If men are from Mars and women are from Venus, why are scientists from Earth?
I was lucky. When I was looking for an academic job in the early to mid-eighties, I looked to the success of the people who had graduated a few years before me to get some idea of my chances, naturally enough. To first order, it was pretty easy to calculate my chances. All the scientists a few years older than me had exactly the same success getting academic jobs: no success at all.
I admit to not finding this all that encouraging, but I nevertheless could not stop myself from working on science. And then, dumb luck came my way, as the job market for academics opened up at exactly the time I was looking for a position. At McGill, as a characteristic example, I and a few of my soon-to-be friends, were the first physicists hired in fifteen years. Versions of my story are shared by many scientists of my age (born in the mid to late 1950’s, a bit younger than baby-boomers). We could not stop ourselves from working on science despite the apparent long odds, and luck came our way. I don’t mean crazy world-changing, lottery-winning luck, I just mean lucky. If you want to be a scientist, you should really want it, because on top of everything else, you might just have to be a little lucky.
I have talked several times to renowned neuroscientist Brenda Milner, and I have heard her speak on many occasions. It is always a pleasure; her work on memory and cognition from the 1950’s onward is remarkable, influential, and important, and she is a wonderful generous person. Recently I attended a “Women in Science” event, where Brenda was one of four distinguished speakers. All the speakers said what I wrote above. They could not stop themselves from working on science. They did not think about the long odds or what was the smart thing to do. Science was what they had always wanted to do, and they committed themselves completely to doing it. In fact all scientists, women and men, feel like this. And Brenda said one other thing, which I had heard her say before, but I think I finally truly heard for the first time. She smiled and said modestly, I was lucky. Like everyone in the audience, a little voice inside my head went, pshah, you are so humble Brenda, you’re a world-renowned neuroscientist who changed our understanding of how the brain works, you are one of the people who make us all proud to work at McGill.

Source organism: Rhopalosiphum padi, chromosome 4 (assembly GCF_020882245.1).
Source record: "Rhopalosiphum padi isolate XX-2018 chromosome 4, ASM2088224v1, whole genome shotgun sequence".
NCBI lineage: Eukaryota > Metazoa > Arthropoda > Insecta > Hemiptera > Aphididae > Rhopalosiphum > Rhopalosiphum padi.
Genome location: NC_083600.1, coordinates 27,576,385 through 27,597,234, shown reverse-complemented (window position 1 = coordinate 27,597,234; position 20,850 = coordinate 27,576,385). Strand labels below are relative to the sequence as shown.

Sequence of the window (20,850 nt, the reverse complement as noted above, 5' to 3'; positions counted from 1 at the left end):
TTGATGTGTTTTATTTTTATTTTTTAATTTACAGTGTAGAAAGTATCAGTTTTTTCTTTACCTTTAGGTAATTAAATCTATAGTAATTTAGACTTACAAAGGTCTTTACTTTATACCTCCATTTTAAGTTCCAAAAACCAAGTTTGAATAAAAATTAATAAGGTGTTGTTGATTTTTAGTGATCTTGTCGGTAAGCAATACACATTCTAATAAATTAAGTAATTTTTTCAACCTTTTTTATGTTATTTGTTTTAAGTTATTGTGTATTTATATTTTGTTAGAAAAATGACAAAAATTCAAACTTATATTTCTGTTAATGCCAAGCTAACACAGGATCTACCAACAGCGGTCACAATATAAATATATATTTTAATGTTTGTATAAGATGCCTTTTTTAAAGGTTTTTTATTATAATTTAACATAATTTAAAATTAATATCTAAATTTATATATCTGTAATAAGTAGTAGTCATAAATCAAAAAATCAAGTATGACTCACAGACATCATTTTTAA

And then I finally heard what she had said, and I understood the crazy world-changing, lottery-winning luck that even a formidably-talented woman scientist might need to be a success in the 1950’s. Things clicked in my head as I remembered something. My mother was a biochemist – her second choice of profession – because she was told at her University in the 1950’s that she could not pursue an MD because she would become a Mrs. As I alluded to above, indeed that is what happened. I heard this story from my Mom many times, and it sunk in.
Are men from Mars and women from Venus? I don’t know, but I don’t think so. I am suspicious of pop psychology where three and a half billion people are supposed to be one way, and another three and a half billion are another. I’ve met a lot of women and men scientists, and I find them to be pretty much the same. They are smart, dedicated, intensely curious – and lucky to be working on what they love. Part of my job, and for all academic administrators like me, is to ensure that those people who have to do science need only a little luck, and not crazy world-changing, lottery–winning luck to achieve their goals.